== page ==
Morse code has been in use since 1836. The telegraph was the first device to send messages using electricity. Telegraph messages were sent by tapping out a special code for each letter of the message with a telegraph key. The telegraph changed the dots and dashes of this code into electrical impulses and transmitted them over telegraph wires. A telegraph receiver on the other end of the wire converted the electrical impulses to dots and dashes on a paper tape. Later, this code became universal and is now known as Morse Code.
This was the device that the cubs built using a battery, a key, and a light bulb. All the leaders joined the youth on the floor to assemble the kits. After the program all received a comic book “Archie” with an amateur radio theme, provided by the ARRL.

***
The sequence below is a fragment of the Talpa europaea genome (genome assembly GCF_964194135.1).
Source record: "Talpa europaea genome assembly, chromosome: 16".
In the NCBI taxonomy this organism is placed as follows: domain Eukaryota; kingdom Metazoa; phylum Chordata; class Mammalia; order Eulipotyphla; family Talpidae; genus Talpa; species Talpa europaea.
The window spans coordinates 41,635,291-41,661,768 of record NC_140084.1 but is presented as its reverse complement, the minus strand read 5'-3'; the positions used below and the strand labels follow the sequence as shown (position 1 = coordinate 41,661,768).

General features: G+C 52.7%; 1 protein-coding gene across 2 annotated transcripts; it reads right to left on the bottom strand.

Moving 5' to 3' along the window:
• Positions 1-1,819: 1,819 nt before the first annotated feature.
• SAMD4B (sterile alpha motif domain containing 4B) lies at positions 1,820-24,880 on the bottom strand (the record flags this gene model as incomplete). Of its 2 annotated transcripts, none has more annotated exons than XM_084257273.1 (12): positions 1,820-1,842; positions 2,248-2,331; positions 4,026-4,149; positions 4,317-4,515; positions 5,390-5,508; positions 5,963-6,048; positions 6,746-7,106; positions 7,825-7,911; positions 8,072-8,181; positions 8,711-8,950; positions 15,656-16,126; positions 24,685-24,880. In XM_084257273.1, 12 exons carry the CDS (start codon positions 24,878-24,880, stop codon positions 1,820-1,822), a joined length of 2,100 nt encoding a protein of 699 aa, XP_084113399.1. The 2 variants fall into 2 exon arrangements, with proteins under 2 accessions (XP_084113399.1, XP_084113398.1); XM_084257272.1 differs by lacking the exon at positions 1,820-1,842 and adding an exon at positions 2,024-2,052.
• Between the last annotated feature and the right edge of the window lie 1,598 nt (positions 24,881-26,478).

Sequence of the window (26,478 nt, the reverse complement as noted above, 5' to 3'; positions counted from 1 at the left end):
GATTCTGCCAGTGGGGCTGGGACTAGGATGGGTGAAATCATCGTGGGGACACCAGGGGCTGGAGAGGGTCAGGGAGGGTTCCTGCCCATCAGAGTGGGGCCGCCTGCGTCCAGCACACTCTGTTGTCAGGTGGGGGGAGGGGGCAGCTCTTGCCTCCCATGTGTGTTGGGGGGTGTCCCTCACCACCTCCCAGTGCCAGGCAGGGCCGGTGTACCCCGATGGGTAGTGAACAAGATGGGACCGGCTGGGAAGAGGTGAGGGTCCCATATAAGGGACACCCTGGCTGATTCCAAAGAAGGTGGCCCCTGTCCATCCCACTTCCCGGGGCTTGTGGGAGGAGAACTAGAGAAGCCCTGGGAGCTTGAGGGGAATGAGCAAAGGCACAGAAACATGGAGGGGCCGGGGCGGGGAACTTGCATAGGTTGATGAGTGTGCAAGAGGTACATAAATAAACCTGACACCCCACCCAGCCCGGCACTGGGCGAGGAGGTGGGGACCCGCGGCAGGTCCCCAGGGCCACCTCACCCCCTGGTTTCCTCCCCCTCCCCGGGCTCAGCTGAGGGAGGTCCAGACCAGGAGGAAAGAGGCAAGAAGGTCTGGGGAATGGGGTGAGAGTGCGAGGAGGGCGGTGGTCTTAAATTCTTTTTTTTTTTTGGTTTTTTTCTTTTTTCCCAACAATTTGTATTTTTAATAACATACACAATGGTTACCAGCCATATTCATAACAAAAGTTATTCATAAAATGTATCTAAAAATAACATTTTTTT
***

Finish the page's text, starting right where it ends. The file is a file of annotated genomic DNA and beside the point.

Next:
They were then introduced to amateur radio by the guests Worth Chisholm, VE3BTC, Dietmar Fichter, VE3CG and Bill Park, VE3WMP who had set up 3 radio stations in the basement of the Sparta Community Center, The meeting place of the Sparta Scouting Group. They sent messages to Dave Tilley VA3TD in Port Stanley and Mike Lukasik VA3MD. My apologies if I have forgotten others that they contacted. They also were shown several Morse code keys that Bill Park had brought along. The use of the word “amateur” is not entirely correct. Most “amateur” radio operators are anything but amateur. They are professional and skilled communicators. The reason for the word amateur is that we cannot accept payment for our services.
Bill Bynsdorp VE3SRH